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Friday, July 3, 2015

Organic food for thought

As of late I inadvertently cultivated an interest in what has become a religion among leftist activists, the nanny state food police. They are the crowd who know better than you what you should be eating, less sugar, no transfats, no GMO's and no grain fed beef and above all, you should eat only organically grown victuals. They see themselves as helpless victims of the all powerful agribusiness and food processing industries. They disdain consumer sovereignty, arguing that consumers, except for them and their enlightened brethren, are too dumb to know what's good for them. They also believe that they have the right to grow whatever they may please and society should lap it up regardless of the cost. The speaker in the video tells a tragic story of an organic zucchini grower who could not cover his operating expenses, let alone make a profit, proving to the speaker, that there is a fundamental flaw in the way we think about food. Failing to detect that fundamental flaw beforehand, the poor mope had to sell off part of his farm.

I was perusing a rather pedantic post at the NYT's web site when a particularly strident comment caught my eye. It was signed by somebody from Lewis Family Farms. I've known a few farmers and most had families but none of them had a web site. I reached the Essex, New York web site but later found there was also a Lewis Family Farms in Rochester, Pennsylvania that hosts weddings besides selling meat.
The New York Lewises are looking to hire a farmhand and have put forth a generous offer.
Salary and bonus to match experience, proven ability, willingness, client satisfaction and results, respectively.
Large, new, comfortable, family-friendly, WiFi-equipped on-farm residences for manager and family, for select staff with family.
Fine nearby schools.
And then the kicker. They don't want just any farmhand.
We require a resume, references, and an essay.
An essay? They want John Boy Walton? Let's face, if one is going to raise grass fed beef one would certainly need a man of letters, someone who could, maybe, write an updated version of Dissertation on Roast Pig?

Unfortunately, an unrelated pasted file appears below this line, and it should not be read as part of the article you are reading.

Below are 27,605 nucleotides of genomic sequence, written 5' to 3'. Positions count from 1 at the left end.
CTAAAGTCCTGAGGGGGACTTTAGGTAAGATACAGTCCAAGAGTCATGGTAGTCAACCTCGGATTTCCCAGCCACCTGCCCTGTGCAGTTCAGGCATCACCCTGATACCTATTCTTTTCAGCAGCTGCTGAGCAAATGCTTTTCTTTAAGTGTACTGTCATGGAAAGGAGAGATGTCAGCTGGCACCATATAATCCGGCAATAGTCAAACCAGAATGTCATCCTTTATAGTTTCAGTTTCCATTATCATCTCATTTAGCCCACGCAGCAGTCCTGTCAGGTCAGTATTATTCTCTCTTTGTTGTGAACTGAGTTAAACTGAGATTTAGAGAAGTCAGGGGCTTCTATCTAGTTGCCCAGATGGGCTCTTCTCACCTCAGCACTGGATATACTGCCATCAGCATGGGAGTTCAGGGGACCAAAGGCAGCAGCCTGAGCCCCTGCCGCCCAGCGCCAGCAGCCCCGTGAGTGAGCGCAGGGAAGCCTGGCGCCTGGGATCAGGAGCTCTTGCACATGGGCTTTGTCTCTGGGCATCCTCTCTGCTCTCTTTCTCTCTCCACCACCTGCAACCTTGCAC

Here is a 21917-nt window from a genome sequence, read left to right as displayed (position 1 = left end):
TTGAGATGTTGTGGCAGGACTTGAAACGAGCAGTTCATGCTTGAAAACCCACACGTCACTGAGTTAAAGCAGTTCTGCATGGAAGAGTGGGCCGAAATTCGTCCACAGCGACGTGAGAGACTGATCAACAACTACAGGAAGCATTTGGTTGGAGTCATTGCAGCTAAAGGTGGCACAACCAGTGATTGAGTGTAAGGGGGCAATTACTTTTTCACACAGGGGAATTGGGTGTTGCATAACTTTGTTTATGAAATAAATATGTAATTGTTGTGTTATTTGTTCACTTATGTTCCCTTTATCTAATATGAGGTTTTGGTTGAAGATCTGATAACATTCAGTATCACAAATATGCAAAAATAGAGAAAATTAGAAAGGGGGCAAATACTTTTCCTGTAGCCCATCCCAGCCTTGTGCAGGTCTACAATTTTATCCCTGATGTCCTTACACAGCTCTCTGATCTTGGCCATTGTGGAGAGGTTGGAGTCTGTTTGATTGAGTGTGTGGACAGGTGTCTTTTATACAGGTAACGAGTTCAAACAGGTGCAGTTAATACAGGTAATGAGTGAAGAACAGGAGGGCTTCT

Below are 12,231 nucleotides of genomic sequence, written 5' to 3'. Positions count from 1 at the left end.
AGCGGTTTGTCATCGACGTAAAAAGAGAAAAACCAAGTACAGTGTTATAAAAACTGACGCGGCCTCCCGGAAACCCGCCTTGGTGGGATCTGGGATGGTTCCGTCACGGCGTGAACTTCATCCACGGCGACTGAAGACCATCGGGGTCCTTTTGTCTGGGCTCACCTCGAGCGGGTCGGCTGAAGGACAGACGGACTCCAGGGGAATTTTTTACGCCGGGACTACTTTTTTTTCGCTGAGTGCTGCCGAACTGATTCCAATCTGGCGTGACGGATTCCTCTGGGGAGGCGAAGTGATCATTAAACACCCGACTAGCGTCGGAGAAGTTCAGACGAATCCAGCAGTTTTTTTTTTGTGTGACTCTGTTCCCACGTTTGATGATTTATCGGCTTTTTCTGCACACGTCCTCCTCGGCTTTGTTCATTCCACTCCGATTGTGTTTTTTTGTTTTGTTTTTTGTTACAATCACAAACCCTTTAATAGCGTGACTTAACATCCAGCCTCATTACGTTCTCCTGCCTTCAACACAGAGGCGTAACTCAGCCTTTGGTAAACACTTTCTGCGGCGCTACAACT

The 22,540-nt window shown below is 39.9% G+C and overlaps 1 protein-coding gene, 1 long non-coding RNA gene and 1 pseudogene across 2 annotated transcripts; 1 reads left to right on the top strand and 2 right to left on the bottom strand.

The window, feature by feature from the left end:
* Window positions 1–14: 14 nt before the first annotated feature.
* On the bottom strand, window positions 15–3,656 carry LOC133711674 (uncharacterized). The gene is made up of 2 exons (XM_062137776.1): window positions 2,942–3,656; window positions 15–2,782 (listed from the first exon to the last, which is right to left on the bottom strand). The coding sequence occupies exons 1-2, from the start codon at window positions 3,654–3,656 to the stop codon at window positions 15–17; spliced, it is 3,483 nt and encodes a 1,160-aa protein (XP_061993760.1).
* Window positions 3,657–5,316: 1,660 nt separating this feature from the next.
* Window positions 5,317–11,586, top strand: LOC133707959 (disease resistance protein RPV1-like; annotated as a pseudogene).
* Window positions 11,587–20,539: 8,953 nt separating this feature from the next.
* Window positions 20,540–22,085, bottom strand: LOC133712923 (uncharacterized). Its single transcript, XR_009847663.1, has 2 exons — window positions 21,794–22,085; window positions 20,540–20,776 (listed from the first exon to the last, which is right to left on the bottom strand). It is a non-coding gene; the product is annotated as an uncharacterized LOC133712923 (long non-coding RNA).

So how much does this wonderful USDA certified grass fed beef cost? Never mind that it would be like eating a bony old milk cow. Well, the New York family was too busy recruiting to get their catalogue online and the Pennsylvania cousins didn't do much better but allow me to quote this advisory,
Ground meat is sold simply by the pounds of beef that you are interested in purchasing.  It costs $6.50 per pound.
All of our cuts of meat are currently sold by the 1/8, 1/4 or 1/2 of an animal, or a whole animal, usually a steer.  These "sides" of beef cost $10.00 per pound, based on the packaged weight of the share.  This includes all the butchering costs.  Sometimes our butchers are able to package some or all of your ground beef into hamburger patties for a small amount more per pound.

We often have soup bones and organ meat, (heart, liver, ect) available to purchase as well.  Soup bones are $3.00 per pound, and the organ meat is $6.00 per pound.   
Ground beef is only $6.50 per pound? Yes, they have managed to eliminate those nefarious middle men who drive up the cost of everything from chicken livers to heating oil. That way they can sell a side of beef for only $10 per pound or $2000 to $2600 for half a beef and it still chews like a Holstein milk cow. How much would a half of a corn fed beef cost. Where I would buy it it's $3.19 per pound but then again there is something fundamentally wrong with the way I think about food.


  1. In some parts of the country organic farmers are given a break on property taxes. My understanding is that Bruce Springsteen is not burdened by any such nuisance at his New Jersey mansion because a portion of the acreage is devoted to organic farming. Nice little shelter for beautiful people.

    1. It's too bad my old buddy PK isn't arond to cash in on this.